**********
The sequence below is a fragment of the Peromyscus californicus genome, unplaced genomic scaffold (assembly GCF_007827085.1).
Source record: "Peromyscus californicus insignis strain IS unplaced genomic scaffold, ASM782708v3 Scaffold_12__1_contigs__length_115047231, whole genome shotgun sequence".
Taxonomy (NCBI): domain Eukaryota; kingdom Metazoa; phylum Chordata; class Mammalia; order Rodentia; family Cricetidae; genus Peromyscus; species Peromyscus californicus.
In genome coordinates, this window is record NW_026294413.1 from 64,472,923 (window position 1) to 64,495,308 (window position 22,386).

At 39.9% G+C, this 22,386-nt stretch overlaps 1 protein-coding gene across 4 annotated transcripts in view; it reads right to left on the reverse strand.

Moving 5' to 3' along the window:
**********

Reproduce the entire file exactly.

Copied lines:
The sequence below is a fragment of the Peromyscus californicus genome, unplaced genomic scaffold (assembly GCF_007827085.1).
Source record: "Peromyscus californicus insignis strain IS unplaced genomic scaffold, ASM782708v3 Scaffold_12__1_contigs__length_115047231, whole genome shotgun sequence".
Taxonomy (NCBI): domain Eukaryota; kingdom Metazoa; phylum Chordata; class Mammalia; order Rodentia; family Cricetidae; genus Peromyscus; species Peromyscus californicus.
In genome coordinates, this window is record NW_026294413.1 from 64,472,923 (window position 1) to 64,495,308 (window position 22,386).

At 39.9% G+C, this 22,386-nt stretch overlaps 1 protein-coding gene across 4 annotated transcripts in view; it reads right to left on the reverse strand.

Moving 5' to 3' along the window: